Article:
huawei

Huawei Ascend Mate previewed: 6.1″ Full HD phablet takes on Note II

Huawei Ascend Mate previewed: 6.1″ Full HD phablet takes on Note II

Huawei's star of CES 2013, the Ascend Mate "phablet" has been given a pre-show reveal, with none other than the company's own devices chief whipping out the 6.1-inch oversized smartphone at a Huawei store in China. Tipped for imminent reveal, the Ascend Mate is expected to pair its bigger-than-a-Note-II display with a 1.8GHz HiSilicon K3V3 quadcore processor, with Huawei unsurprisingly opting for a sizable battery too: 4,000 mAh is what's expected.

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SlashGear Evening Wrap-Up: December 18, 2012

SlashGear Evening Wrap-Up: December 18, 2012

Welcome to Tuesday evening everyone. In the wake of the Instagram controversy, today we broke down the company's new Terms of Service to examine what they really mean while telling you how you can ditch Instagram for good, if that's what you want to do. We also told you about five services that would make a good replacement for Instagram, while the company's co-founder wrote a blog post in an attempt to clear some things up. Instagram controversy aside, today Google Play launched a free alternative to iTunes Match, while Twitter shot past the 200 million monthly active users mark.

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Huawei Ascend D2 leaks for CES 2013 with smartphone press photo

Huawei Ascend D2 leaks for CES 2013 with smartphone press photo

The international version of the Huawei Ascend D2 has been leaked with a brand new user interface on its front ready for none other than CES 2013. This device will certainly be shown off at the Huawei press conference taking place during the Consumer Electronics Show 2013 and - you can be your biffy - SlashGear will be there to show you the whole device top to bottom. Until then you'll have to deal with this: a 5-inch display at 1080p resolution with Huawei's own multi-core 1.5GHz processor inside.

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Check these 3 phablets coming in 2013 from Samsung, Nokia, and Huawei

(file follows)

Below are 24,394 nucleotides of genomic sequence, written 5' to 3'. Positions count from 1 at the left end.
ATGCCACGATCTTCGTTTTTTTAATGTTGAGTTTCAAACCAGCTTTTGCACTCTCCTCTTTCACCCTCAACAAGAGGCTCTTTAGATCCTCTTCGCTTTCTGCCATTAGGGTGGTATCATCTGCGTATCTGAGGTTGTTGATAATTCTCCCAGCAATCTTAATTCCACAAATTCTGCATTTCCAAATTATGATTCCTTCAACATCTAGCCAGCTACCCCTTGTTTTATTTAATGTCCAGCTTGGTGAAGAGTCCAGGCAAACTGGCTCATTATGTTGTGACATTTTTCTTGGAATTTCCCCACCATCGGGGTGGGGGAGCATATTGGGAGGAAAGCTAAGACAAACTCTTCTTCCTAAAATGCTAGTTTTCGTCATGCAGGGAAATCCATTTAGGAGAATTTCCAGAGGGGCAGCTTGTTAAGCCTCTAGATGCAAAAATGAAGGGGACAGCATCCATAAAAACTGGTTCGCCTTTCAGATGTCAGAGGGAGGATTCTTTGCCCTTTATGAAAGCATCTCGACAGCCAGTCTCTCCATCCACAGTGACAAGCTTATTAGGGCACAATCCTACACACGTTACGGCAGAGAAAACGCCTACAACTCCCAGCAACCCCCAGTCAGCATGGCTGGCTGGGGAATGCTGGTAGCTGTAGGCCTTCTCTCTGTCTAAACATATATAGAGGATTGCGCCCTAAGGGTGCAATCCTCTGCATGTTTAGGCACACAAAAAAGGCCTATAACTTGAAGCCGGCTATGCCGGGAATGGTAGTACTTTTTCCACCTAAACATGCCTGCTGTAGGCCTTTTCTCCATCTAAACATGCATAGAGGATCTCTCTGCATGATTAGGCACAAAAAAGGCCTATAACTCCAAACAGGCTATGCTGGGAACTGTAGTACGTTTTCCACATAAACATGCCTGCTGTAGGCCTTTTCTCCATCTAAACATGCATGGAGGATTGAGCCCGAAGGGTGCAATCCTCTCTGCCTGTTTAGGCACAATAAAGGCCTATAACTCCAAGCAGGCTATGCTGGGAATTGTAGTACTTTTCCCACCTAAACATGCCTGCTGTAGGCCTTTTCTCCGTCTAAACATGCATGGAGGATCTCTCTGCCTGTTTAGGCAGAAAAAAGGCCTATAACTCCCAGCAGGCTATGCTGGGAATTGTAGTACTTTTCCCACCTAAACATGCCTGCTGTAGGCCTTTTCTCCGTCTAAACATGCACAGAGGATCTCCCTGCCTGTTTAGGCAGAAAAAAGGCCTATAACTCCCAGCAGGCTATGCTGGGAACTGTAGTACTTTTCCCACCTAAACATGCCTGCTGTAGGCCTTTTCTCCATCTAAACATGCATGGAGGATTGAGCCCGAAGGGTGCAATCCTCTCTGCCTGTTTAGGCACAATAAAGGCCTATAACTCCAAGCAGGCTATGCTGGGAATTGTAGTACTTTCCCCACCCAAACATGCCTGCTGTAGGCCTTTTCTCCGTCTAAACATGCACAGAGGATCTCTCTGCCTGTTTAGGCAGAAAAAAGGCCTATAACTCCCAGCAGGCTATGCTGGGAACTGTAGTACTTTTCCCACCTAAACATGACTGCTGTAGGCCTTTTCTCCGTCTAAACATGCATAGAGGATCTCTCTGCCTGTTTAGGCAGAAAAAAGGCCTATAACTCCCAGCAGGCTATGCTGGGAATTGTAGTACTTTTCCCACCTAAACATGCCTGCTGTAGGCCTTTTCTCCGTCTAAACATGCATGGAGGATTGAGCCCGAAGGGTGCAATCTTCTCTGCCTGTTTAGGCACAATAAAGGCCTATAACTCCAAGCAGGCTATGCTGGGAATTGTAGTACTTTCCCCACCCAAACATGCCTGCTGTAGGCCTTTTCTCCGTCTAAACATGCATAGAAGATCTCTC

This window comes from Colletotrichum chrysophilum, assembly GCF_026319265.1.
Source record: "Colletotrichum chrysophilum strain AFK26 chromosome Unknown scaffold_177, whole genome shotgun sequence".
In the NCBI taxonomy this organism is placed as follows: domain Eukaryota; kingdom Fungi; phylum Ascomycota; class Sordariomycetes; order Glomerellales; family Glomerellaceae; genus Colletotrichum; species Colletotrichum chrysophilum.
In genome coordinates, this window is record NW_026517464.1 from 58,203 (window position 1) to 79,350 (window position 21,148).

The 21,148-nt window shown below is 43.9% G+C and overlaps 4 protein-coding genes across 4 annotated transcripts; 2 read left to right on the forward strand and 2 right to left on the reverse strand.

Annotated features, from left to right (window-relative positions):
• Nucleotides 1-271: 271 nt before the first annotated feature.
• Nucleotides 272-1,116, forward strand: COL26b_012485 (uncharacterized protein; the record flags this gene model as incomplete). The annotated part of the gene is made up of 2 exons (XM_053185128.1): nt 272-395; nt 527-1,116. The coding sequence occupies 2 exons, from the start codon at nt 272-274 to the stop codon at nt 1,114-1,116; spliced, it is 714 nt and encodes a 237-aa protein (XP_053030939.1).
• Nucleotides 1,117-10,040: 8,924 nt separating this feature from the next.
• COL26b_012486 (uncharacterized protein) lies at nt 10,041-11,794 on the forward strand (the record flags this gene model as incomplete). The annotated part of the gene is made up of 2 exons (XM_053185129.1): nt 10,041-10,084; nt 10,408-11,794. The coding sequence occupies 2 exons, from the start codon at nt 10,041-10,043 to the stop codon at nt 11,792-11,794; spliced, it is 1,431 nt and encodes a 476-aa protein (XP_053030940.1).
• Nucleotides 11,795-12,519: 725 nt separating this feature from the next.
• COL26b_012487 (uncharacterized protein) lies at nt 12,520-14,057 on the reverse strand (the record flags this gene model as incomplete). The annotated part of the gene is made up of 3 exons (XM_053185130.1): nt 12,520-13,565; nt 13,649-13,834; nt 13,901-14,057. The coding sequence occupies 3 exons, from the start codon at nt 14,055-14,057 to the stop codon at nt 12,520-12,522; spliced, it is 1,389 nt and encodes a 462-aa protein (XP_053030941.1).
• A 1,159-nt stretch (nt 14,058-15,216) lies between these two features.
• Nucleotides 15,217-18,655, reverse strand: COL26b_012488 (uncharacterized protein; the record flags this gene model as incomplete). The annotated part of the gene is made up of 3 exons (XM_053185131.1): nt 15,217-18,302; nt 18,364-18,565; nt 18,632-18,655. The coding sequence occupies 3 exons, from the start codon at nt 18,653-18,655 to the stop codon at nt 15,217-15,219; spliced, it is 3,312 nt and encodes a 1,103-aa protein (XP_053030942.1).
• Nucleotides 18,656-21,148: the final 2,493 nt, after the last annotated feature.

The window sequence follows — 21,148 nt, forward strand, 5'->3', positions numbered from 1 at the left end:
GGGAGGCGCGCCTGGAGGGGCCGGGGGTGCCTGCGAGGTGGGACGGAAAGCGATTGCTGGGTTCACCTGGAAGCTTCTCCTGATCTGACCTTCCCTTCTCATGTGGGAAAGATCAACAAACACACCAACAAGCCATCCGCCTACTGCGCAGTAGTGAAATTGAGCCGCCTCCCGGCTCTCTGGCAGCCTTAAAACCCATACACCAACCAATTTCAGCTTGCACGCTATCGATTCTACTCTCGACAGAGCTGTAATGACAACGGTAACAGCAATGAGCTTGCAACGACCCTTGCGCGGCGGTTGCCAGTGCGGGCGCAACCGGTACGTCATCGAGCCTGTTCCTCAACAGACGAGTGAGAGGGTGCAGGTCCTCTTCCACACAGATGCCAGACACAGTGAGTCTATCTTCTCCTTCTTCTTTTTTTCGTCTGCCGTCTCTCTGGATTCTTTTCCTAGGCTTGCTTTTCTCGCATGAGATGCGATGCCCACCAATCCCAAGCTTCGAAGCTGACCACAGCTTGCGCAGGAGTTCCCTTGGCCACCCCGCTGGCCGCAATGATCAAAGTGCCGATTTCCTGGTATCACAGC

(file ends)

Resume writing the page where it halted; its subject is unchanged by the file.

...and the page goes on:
Check these 3 phablets coming in 2013 from Samsung, Nokia, and Huawei

It's phablet day across the world as tipsters pointing toward three new elephant-sized smartphone devices leak a Nokia Lumia Juggernaut (code-name), an 8.5-inch Huawei un-named unit, and the Samsung Galaxy Note III. The Samsung unit is what we'd vote Most Likely to Succeed - or in this case Most Likely to Exist - in 2013 as each time a new Samsung Galaxy Note (non-tablet-sized) has been released thus far, it's gotten bigger than the last iteration. After that we've got to put our skeptic goggles on tight for all the salt that's flying our way.

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Huawei MediaPad 10 FHD Review

Huawei MediaPad 10 FHD Review

If it were ever time for another Android tablet with a thin frame and a 10.1-inch display, it's now, and it's Huawei who's bringing this device into the world. Huawei makes a valiant effort at creating a tablet with the MediaPad 10 FHD, and it does indeed bring on an impressive package, especially for media playback. If you're looking for the most massively impressive tablet on the market - this isn't it - but if you do have this device on your radar and wonder if it's worth the cash, let me give you a spoiler: it's definitely nice to watch a movie on, but that's just about where it ends.

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Clearwire chooses Huawei for LTE network

Clearwire chooses Huawei for LTE network

Huawei is a Chinese company that offers all sorts of hardware for mobile networks and other network systems. The Chinese company has been at the center of spying allegations made by the US government suggesting that Huawei may be allowing the Chinese government access to American network systems. Huawei continues to strenuously object to these claims and has offered access to its source code in an attempt to prove it's not facilitating Chinese spying on America.

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Huawei offers unrestricted access to software code in light of spying allegations

Huawei offers unrestricted access to software code in light of spying allegations

Earlier this month, Huawei was one of two Chinese manufacturers (the other being ZTE) accused of potentially spying for the Chinese government. The US House Intelligence Committee recommended that the company be avoided. Huawei retorted that the accusations are baseless, and now has offered to provide unrestricted access to its software code to prove its innocence.

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